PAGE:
Yes, the show is over, and what a show it was! Whether you watched Breaking Bad or not, there are lessons that can be learned from our fictional friend. Before accepting an offer, keep Walter White in mind. Start by evaluating the basics.
Is it basic, yet provides you with the tools necessary to succeed? Or, is it high-end with extravagant tools that are overboard for what is necessary? What about a virtual position that allows you to work from home – is that right for you and your family life? Sometimes, it’s not advantageous to work from home. I guess it depends what you do. Walt knew enough to not bring his work home, until eventually it followed him.
Just ask Walt… The people you work with every day can have a huge impact on your happiness and productivity while at work. Find out if your potential co-workers are knowledgeable and dependable. Hint: look up their experience on sites like LinkedIn.com. Having stable and knowledgeable co-workers can make a huge difference in your happiness and survival (literal and figurative).
Salary is often a top consideration. Like Walt, understand what it is you are looking for in a new job. How much do you need to pay the bills and have some left over? Is a little extra salary worth the “extras” that brings? Sometimes it is and other times it is not. Does more salary mean less time away from your family? Does it mean doing things that are out of your skill sets and comfort zone? Does it really put you in a better place (long term)? Check out sites like monster.salary.com to do a little salary research.
What are you looking to accomplish in your career? How fast do you want to advance? Are you looking for an opportunity that provides advancement? Are you at a point in your career where you want to be the “kingpin” of an organization? Look at the size of the organization. Can you advance to the level you desire or do you need to wait until someone retires or, in Walt’s world, is “terminated”?
Research the company’s work/life balance. If this is important to you, take this into consideration to better ensure that it’s a good fit. Walt went from a job with great work/life balance as a teacher into a career that demanded long hours, off hours and he needed to be on call for emergency situations. Walt made the decision that work/life balance wasn’t as important as the extra money his new opportunity provided. So, at that time, it was worth it for him. Consider whether it is worth it for you. You can check out a site like Glassdoor.com to read reviews from employees. Just remember that sometimes, those comments are from employees as disgruntled as Walt.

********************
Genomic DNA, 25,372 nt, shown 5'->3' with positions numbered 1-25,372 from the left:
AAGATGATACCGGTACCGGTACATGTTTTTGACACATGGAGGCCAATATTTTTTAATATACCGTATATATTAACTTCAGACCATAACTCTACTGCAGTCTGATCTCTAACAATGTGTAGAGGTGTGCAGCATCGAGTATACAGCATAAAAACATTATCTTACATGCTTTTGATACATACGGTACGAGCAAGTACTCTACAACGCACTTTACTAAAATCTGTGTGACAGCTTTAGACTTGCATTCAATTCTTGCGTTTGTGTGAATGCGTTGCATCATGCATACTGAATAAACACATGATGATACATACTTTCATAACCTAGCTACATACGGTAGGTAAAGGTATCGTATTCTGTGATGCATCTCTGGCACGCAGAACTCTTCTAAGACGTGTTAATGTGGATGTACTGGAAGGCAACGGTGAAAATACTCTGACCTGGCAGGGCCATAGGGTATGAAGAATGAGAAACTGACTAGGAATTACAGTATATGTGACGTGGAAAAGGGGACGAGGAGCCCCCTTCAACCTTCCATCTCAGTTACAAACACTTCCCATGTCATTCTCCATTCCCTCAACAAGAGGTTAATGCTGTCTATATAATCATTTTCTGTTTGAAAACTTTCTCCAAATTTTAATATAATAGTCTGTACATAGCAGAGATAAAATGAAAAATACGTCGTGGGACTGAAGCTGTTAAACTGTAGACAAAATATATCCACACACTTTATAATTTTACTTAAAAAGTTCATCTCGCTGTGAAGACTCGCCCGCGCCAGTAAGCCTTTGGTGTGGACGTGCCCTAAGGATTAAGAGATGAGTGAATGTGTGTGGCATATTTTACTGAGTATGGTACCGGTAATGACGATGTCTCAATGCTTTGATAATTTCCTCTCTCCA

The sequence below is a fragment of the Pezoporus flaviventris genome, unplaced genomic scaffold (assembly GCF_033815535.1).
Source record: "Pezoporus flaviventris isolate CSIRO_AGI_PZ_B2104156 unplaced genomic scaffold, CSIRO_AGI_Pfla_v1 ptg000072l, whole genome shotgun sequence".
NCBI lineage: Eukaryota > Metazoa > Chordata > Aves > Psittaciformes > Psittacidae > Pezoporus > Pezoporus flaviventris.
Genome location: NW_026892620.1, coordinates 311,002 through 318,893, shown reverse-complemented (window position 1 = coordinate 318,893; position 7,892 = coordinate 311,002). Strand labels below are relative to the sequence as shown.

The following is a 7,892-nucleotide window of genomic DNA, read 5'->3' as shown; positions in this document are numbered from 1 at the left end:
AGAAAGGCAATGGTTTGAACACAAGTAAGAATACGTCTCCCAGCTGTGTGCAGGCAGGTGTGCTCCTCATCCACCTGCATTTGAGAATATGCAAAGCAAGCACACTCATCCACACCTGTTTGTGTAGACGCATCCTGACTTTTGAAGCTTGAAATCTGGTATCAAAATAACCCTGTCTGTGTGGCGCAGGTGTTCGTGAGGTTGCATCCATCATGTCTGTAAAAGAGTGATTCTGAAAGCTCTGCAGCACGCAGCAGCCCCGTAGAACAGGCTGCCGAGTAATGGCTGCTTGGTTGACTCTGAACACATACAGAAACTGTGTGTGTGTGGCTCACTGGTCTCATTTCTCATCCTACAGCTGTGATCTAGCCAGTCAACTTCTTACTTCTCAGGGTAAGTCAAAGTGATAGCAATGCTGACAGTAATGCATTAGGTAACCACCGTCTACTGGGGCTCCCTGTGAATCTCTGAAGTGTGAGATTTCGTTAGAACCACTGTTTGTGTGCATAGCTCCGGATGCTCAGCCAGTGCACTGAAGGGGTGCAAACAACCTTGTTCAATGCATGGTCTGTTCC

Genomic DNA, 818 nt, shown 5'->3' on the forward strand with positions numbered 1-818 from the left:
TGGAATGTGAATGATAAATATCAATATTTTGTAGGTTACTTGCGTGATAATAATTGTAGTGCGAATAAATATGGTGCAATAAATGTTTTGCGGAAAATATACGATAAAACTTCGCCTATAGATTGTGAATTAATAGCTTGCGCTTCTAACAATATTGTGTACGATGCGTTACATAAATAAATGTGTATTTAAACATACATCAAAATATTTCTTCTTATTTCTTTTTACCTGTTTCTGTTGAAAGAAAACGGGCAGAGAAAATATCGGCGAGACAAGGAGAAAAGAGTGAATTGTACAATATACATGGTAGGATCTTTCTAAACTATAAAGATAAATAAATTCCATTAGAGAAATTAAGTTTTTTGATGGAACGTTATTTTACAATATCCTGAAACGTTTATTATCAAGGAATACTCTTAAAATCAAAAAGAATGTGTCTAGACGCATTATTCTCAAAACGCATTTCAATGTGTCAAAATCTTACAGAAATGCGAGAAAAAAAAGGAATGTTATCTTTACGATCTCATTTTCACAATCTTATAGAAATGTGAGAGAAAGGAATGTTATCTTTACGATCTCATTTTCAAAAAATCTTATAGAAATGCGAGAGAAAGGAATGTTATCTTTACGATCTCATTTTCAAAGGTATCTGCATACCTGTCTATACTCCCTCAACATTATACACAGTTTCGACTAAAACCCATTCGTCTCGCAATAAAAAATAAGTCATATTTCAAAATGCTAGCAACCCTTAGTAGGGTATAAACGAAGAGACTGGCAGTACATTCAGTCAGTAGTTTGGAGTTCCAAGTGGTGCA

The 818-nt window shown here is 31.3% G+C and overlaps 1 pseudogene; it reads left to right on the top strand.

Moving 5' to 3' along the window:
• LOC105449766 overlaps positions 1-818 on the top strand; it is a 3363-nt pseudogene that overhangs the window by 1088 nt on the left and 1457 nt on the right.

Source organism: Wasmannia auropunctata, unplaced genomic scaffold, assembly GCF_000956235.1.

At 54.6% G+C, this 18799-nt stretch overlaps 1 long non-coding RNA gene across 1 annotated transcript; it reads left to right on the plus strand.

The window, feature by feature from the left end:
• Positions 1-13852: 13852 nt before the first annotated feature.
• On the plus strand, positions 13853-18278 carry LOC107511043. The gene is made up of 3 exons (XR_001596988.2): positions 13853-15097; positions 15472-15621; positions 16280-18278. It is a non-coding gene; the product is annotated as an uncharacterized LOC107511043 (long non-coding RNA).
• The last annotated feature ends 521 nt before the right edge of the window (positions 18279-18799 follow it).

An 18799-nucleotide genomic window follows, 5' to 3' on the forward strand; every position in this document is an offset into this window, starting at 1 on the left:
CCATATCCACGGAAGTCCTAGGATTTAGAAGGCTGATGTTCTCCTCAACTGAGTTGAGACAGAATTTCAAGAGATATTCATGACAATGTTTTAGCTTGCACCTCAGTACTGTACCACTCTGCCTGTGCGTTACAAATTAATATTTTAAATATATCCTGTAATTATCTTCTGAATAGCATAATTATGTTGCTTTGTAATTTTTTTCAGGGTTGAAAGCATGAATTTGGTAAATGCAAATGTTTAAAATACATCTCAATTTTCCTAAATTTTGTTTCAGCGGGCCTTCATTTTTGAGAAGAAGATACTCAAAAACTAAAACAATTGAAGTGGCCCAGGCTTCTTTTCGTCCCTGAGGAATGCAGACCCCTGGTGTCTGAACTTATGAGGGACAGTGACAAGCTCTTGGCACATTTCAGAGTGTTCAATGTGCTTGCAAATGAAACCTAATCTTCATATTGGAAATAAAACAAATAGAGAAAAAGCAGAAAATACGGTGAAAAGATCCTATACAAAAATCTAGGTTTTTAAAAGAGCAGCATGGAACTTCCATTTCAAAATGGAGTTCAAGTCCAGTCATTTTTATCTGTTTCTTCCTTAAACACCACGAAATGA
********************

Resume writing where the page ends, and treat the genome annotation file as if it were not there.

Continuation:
Are benefits important to you? Unless your spouse carries them, they probably are very important. Unless you can put yourself in a situation like Walt, and pay for your health care needs with cash, make sure you vet out available benefits and the cost. Most jobs don’t pay like Walt’s second career, so cash isn’t typically an option. When you look at salary and are comparing one company’s offer to another, be sure to take benefits into consideration. What is the cost of health insurance? What does it cover? What are the deductibles? Is there a 401k match? What are the paid holidays? What is the Paid Time Off (PTO) policy? What is the dress code? Most company websites contain some kind of a benefits section that will give you an idea of what is offered.
Every career decision you make has its pros and cons. To minimize the risks and maximize the rewards, make sure to evaluate all of the above. Walter had his reasons for choosing the career path he followed and so do you.
Guest blogger and Breaking Bad fan Corey Listar is a Staffing Manager for the Oldcastle Recruiting team in Rochester, NY. He has a Masters degree in Career & Human Resource Development and over 15 years of experience in staffing, recruiting and human resources.
Oldcastle is North America’s largest manufacturer of building products and materials. With more than 2,000 locations throughout North America, we are in constant pursuit of the next generation of successful decision makers, leaders and problem solvers. Learn more about joining the Oldcastle team HERE.
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